Health

Low vaccine coverage could be behind measles outbreaks: WHO

The world saw 300 per cent more cases in the first three months of 2019 compared to last year

 
By DTE Staff
Last Updated: Thursday 18 April 2019
Measles outbreak
Photo: Getty Images Photo: Getty Images

The World Health Organization (WHO) has blamed the measles outbreaks in countries around the world on declining vaccinations. According to its latest measles surveillance data, cases have risen by 300 per cent in the first three months of 2019 compared to the same period in 2018.

When the disease is almost entirely preventable through two doses of a safe and effective vaccine, the surveillance data shows that second dose coverage, while increasing, stands at 67 per cent.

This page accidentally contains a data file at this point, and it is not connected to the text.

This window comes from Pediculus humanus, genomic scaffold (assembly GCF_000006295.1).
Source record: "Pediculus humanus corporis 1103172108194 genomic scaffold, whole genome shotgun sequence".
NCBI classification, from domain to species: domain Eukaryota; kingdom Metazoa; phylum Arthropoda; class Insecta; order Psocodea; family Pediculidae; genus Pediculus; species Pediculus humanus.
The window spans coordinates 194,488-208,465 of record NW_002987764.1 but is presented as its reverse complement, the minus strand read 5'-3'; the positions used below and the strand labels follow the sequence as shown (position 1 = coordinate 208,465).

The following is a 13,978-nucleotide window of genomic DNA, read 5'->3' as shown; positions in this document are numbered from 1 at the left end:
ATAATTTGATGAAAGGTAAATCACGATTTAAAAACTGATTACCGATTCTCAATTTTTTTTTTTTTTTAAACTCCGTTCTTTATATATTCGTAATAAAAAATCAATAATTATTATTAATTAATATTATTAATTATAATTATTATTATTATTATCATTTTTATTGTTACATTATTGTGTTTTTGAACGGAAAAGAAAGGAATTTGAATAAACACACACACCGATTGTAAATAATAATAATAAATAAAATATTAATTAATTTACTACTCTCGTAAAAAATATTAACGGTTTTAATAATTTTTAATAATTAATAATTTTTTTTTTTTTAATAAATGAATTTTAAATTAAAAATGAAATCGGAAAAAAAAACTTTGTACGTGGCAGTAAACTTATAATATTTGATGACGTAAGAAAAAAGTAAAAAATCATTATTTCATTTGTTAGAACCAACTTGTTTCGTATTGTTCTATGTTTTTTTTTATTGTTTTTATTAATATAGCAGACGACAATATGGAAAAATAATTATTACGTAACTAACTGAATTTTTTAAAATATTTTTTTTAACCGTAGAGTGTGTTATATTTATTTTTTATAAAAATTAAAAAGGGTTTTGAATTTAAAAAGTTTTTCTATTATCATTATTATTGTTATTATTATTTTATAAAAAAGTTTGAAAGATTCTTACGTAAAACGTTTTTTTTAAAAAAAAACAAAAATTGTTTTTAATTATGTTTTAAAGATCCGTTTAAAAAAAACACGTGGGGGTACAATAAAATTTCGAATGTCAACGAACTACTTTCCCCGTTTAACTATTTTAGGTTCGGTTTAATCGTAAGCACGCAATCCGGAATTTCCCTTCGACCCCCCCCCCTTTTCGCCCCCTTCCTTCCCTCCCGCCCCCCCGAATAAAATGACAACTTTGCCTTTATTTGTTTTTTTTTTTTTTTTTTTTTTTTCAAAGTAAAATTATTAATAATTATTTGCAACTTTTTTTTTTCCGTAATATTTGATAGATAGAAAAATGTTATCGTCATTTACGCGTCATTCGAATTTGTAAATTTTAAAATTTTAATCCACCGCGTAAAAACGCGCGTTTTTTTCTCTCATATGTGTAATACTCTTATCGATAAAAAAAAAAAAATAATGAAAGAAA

The UN health agency listed Democratic Republic of the Congo, Ethiopia, Georgia, Kazakhstan, Kyrgyzstan, Madagascar, Myanmar, Philippines, Sudan, Thailand and Ukraine are currently facing outbreaks causing deaths, mostly among children.

The global coverage for the first dose of the vaccine has stalled at 85 per cent, which is still short of the 95 per cent needed to prevent outbreaks, says WHO..

However, the Geneva-based international health body also underlines the fact that there are many countries facing outbreaks despite significant vaccination coverage. These countries include the United States of America, Israel, Thailand and Tunisia. The reason it gave for this is the disease spread fast among clusters of unvaccinated people.

In 2019 itself, 555 cases of measles have been reported in the USA, according to the Centre for Disease Control and Prevention. It is the second biggest attack of measles since 2000 when the disease was termed eliminated. The country saw 667 cases of measles in 2014 and if the present trend continues, this year’s total will surpass that record.

The WHO called measles one of the world’s most contagious diseases as around 1.1 lakh people lost their lives to the disease in 2017.

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